I’m not really the thankful type.
That’s not to say I’m not thankful for things, I’m just not the kind of guy that runs around telling people what I’m thankful for and how blessed I am. The good thing about Thanksgiving is that it reins those people in by giving them an entire holiday during which they can babble about their happy lives all day long. Of course, in the online world (i.e., Facebook), it has become the 30 Days of Thankfulness, because why be annoying for one day when you can do it for a whole month?
But if you can’t beat ‘em – like, literally BEAT THEM TO DEATH – join ‘em. So rather than get arrested this November, I’m giving some thanks. Deal with it.
I’ve been writing a lot of lists lately.
As a result, my friend at AskYourDadBlog – a far nicer, far more successful, far more irritating outfit – thought he’d be clever and insult my recent rash of list-making by suggesting a new one, called “10 Ways Having Kids is Like Writing a List About Things That Are Like Having Kids.”
Joke’s on him though, because I DID it. And it’s glorious. And it fills me with (more) self-loathing.
Children are surprisingly intelligent and perceptive. Except when they’re not.
My son knows to lie to get what he wants, he knows how to push our buttons to piss us off, he knows how to work my iPhone and he knows I didn’t really steal his nose. I bet yours is the same way; kids are always smarter than you expect. And yet despite their mad skills, on an emotional level they are total morons.
Mine still can’t figure out when an emotional breakdown is warranted (never) and when one isn’t (when your banana breaks).
Now that I have a car (stupid North Carolina), I find myself listening to the radio more than I have in years. Of course, the radio is terrible. So I throw on sports talk.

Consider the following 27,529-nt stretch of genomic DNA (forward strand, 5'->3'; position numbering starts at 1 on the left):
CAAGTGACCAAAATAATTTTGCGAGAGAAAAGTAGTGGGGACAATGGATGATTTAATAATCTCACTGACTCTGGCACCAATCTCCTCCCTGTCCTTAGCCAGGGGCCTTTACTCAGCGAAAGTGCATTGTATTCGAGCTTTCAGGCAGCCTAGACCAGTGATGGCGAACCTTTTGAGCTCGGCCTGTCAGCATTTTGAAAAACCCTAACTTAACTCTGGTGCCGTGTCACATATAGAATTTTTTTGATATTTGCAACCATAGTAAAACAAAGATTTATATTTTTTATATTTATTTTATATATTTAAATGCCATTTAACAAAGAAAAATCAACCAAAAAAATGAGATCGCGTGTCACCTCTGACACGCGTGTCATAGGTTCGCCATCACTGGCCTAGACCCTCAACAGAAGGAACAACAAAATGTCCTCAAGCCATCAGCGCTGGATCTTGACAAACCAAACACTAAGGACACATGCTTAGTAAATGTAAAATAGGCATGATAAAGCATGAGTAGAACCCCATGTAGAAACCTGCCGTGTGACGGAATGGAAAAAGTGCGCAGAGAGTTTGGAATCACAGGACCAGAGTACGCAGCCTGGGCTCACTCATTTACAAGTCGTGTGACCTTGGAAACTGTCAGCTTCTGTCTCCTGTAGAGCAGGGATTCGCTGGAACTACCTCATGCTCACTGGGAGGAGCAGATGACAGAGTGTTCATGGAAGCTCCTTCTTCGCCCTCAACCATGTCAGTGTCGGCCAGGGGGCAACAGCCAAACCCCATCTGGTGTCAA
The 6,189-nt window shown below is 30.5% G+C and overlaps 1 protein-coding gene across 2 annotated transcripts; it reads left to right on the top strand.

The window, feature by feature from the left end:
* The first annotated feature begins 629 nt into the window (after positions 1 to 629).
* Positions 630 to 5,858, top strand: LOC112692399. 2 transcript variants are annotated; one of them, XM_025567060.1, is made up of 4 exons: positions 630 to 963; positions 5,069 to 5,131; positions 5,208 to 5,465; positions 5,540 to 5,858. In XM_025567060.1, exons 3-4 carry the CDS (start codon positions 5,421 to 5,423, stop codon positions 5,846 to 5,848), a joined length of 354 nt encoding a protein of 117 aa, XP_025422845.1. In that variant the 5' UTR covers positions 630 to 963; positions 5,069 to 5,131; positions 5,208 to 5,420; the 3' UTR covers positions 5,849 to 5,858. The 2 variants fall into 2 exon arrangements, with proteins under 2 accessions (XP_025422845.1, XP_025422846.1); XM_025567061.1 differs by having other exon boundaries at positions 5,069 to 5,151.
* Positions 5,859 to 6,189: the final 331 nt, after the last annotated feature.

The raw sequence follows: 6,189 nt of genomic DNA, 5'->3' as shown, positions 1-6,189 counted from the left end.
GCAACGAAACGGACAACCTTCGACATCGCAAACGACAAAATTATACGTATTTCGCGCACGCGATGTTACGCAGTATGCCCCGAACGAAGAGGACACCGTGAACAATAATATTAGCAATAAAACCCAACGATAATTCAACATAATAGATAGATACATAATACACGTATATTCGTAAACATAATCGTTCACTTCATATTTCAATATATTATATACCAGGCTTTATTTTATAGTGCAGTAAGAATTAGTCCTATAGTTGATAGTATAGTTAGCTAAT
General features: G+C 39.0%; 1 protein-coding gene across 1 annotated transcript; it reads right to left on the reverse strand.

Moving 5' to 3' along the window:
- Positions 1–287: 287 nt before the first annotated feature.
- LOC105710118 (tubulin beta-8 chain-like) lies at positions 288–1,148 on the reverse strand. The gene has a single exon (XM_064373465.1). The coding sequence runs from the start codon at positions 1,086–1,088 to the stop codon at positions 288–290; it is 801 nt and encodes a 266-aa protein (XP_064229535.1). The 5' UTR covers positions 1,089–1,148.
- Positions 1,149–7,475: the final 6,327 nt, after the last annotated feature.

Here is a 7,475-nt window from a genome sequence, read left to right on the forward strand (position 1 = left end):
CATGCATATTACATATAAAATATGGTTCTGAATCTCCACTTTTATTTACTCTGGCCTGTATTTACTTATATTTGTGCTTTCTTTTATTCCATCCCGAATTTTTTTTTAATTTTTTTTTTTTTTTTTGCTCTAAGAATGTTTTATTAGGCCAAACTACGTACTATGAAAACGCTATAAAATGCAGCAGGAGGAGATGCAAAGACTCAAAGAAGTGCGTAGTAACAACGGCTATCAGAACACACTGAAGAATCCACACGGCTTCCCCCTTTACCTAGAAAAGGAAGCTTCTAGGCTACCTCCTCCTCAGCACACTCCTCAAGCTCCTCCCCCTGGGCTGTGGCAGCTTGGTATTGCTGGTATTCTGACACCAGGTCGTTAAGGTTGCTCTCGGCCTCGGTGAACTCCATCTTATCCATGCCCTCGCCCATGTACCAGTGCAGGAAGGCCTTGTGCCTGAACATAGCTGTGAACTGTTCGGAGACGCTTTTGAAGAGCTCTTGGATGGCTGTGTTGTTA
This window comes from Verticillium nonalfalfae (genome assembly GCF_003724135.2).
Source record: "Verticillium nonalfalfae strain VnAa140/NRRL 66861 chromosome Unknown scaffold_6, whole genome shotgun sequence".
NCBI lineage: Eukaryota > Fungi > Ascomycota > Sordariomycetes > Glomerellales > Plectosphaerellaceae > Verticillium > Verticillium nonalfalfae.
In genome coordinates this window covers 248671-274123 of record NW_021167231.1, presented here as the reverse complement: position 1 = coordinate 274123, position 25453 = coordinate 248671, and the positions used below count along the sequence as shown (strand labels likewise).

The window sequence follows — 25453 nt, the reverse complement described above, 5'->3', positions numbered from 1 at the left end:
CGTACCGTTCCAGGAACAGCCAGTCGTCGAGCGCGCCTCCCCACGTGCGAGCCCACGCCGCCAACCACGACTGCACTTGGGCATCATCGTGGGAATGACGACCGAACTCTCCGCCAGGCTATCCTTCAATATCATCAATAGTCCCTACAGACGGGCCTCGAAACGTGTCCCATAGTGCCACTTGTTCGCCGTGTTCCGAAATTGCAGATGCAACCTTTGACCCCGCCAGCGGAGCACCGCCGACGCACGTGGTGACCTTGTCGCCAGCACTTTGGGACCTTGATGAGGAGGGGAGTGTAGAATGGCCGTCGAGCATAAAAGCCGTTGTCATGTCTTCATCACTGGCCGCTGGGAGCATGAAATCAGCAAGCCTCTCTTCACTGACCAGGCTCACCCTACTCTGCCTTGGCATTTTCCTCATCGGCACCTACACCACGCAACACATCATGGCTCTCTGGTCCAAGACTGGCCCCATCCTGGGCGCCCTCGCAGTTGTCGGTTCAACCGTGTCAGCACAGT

Which is also terrible, especially local sports radio. But the national shows, like ESPN’s morning shows and a few others, are tolerable. This morning, I heard Dan Patrick tell a story about how, one day during the 2004 playoffs, some of his son’s classmates – Yankees fans – pissed on the kid’s Red Sox hat.
Suddenly I’ve started questioning the way I’ve been indoctrinating my son into fandom.
Trying times at the Buried household.
Even since the kid turned three, he’s been, to borrow a word usually reserved for younger ages, terrible. Mom and Buried is concerned that we’re doing something – or not doing something – to encourage – or not discourage – this behavior. I’m more apt to dismiss his latest paranormal activities as part and parcel with his development. Most kids are devil-spawn at this age.
So she frets and I rationalize:
“He’s a toddler!”
“He’s three years old!”
“It’s a phase!”
While I concede I’m not the perfect Dad (there’s only one perfect dad: Coach Taylor from “Friday Night Lights”) and that there are probably things we could be doing to curb his behavior, I think I’m right. He is a toddler. He is only three. It probably is a phase.
But what if it’s not?
Parents are the worst. Actually, politicians are probably the worst. And other people’s kids suck pretty bad too. And Nazis.
In fact, I changed my mind. I’m going to go out on a limb and say the Nazis are really the worst.
But parents still suck pretty bad. I knew it before I had a kid and it’s become even more apparent since I’ve joined their ranks.